Some animals display and others chase, but an equally-interesting, mate-attracting maneuver is dancing.
Often a ground ruse, but taking to the air — even the sky — are options.
Wisconsin’s massive sandhill cranes combine their unmistakable calls with wing spreading and jumping steps to tell their mates-for-life that spring, egg-laying, and nesting are of significance now, before it’s too late.
Anatomically these cranes have wingspans of 6-7 feet, long-legged and necked; males are larger still. Adults are all-gray, with a bald, red skin patch on each birds’ forehead.
This is the largest of six sandhill races and they nest here, too, hence the spring dance is common in open pastures, fields and marshlands.
It may appear the birds change from a grayish (sometimes called roan) plumage to a rust color over most body areas where they can reach the feathers with their bills. When cranes feed, often by digging in the wet ground, the soil and tainted water get transferred to the feathers through preening and dressing plumage.
Other stain colors are found in birds in different regions, including birds that are brick red and yellow to red-brown.
The 1-3 eggs are laid 2-3 days apart causing some aggression of the hatched chicks, soon called colts, due to their strong legs used to run.
When cranes flock, as they commonly do during autumn migrations, dance is often used as a noun for the group’s name, but now it’s a verb describing springing into action. The display is back to being a noun, a dance.
Sandhill cranes are not hunted in Wisconsin, but are in some states.
Prairie chickens, a member of the grouse family, also display a dance during spring mating season in areas called leks. The American woodcock’s sky dance was made famous by Aldo Leopold’s description in his, “A Sand County Almanac,” published in 1949, a year after his death at age 61.
Later in spring, male ruby-throated hummingbirds perform a mating dance, too, appearing to swing in large arches seeming to impress and entice females perched nearby, commonly in open woods.
While some wildlife uses these maneuvers to declare spring, we generally stare, sometimes with amazement, at our favorite icon, which says spring’s here.
“I saw my first groundhog this morning,” said Doug Williams, at Portage’s D W Sports Center. “Last night there was a skunk out, not one of the many road-kills I’ve seen. I don’t count those.”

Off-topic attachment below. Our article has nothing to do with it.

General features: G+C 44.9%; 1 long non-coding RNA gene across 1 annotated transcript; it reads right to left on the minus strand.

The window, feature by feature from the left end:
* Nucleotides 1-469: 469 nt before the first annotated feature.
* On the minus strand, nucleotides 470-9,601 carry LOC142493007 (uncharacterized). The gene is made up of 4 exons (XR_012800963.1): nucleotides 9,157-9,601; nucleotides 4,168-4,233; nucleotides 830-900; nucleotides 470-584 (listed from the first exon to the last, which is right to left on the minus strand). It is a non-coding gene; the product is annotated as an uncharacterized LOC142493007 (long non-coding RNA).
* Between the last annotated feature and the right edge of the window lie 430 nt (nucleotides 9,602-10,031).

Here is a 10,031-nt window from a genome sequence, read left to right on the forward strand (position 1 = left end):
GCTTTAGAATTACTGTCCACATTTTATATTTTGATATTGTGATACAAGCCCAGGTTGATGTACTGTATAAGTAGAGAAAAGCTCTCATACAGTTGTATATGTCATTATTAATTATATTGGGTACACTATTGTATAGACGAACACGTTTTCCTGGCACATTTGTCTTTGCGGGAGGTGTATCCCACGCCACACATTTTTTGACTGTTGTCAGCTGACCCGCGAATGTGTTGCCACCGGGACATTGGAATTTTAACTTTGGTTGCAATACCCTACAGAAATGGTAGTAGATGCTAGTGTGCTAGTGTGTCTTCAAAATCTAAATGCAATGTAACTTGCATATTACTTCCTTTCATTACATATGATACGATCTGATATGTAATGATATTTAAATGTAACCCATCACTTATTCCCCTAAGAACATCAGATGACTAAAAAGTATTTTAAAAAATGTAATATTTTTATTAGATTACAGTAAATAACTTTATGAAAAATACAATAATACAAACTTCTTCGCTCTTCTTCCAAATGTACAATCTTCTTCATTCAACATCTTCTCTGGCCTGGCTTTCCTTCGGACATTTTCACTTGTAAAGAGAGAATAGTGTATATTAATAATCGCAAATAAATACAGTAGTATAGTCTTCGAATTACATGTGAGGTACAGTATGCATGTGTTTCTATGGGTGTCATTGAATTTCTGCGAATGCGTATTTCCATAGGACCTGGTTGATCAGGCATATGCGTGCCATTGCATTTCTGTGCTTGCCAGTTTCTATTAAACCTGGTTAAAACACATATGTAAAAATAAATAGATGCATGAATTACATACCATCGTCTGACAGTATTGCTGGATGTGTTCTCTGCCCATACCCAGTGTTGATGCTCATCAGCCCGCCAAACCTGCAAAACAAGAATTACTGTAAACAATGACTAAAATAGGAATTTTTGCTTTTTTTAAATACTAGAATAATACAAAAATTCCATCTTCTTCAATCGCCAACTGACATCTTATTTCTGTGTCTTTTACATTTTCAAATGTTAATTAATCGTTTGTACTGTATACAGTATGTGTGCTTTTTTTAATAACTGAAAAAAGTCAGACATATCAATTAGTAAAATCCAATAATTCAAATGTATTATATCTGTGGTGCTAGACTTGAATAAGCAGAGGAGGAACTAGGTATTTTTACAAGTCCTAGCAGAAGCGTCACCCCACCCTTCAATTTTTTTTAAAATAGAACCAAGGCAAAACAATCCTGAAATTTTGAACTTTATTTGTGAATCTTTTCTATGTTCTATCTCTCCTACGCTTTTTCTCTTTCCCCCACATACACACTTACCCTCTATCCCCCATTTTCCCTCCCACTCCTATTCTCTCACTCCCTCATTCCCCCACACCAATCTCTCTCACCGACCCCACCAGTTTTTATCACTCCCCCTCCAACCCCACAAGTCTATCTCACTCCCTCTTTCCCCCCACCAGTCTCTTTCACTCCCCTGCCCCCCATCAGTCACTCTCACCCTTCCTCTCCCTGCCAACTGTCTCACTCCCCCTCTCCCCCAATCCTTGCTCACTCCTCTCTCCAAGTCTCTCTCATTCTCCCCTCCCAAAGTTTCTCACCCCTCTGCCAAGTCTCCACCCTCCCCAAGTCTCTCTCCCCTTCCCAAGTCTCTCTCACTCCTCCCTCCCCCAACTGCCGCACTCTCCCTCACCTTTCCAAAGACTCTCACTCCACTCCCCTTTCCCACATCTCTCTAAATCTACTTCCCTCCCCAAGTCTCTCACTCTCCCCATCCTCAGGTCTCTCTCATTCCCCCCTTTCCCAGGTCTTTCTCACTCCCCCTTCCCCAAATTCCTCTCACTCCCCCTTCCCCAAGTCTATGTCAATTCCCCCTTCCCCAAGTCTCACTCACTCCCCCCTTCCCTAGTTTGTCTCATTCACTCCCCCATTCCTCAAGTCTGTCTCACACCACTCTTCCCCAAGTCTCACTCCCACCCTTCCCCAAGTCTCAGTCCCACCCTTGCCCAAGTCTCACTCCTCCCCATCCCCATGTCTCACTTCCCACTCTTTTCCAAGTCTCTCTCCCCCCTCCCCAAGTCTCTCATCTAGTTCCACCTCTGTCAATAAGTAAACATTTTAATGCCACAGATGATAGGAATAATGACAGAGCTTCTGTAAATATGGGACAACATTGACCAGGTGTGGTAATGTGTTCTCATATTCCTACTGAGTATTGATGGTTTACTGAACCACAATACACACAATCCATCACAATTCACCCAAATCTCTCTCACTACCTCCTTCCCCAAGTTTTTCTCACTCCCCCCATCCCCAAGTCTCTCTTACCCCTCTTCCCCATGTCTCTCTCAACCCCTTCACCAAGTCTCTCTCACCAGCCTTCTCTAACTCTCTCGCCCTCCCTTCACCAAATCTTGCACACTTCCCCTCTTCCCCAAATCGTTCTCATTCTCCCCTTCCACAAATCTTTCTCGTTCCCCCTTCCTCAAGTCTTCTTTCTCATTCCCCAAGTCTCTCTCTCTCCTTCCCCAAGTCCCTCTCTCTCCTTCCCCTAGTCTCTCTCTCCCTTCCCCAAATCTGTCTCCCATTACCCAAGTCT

Williams said the walleyes on the Wisconsin River are snapping, moving up closer to the dams, and can even be caught from shore using a lead head, a plastic minnow or hair jig, but not too long a tail.
“Ammunition for trap shooters is still in short supply,” he added.
John Borzick, at Tall Tails Sports and Spirits in Boscobel, looks for the ice to break up, like now, when the anglers are catching big perch and long lining for northerns, walleyes and even catfish on the Mississippi River. Some perch are 15-inchers, he said.
“Acorn crop was way down last fall, so that’s going to determine to large part where the turkeys are feeding this spring. Some say birds are up, others say down, but it depends on where you’re at,” he added.
Wayne Smith, near Yellowstone Lake in Lafayette County, said he listens for more intense gobbling to turn his mood to spring.
“I drew Period C, and will buy leftovers, D and E but there is usually plenty Period F left when that season rolls around so I’ll wait and see on that one," he said.
“Life is good. I’m still trapping beavers; field trials are starting. It’s a wonderful life; this is springtime.”
Late, wet snow gave trackers a sneak view of what’s out and about in turkeys, too, with these tracks identifying species and the gender, too.
Trout anglers are enjoying the steady water levels as they practice for the take-home season opener in early May.
A few flowers are showing but mostly on maples and elms. Watch these as “squirrel bait” blooms as April progresses.
Eagle eyes are mostly seeing incubation, while some hope to see birds stand up in the nests and beginning feeding between longer brooding spells.
Rhubarb, asparagus, pasque flowers and marsh marigolds are about to be on the watch list.
Careful spring pruning of evergreens and deciduous shrubs can now be safely done, but not those where flower buds are forming unless those spring flowers are not desired this year.
Application for permits should be watched carefully when fishing and hunting license renewals are purchased.
Many are hoping the DNR begins to slowly open to the public this spring so as to return to some favored traditions, in person service, and an attempt to hold those rafts of new users of parks, streams, trails, and fields, as they look to continue outdoors adventures they discovered or rediscovered during the lock down during the last 12 months.
Spring is a great season to observe beginnings of plant growth and animal recruitment, albeit mostly non-consumptive gathering.
Contact Jerry Davis, a freelance writer, at email@example.com or 608-924-1112.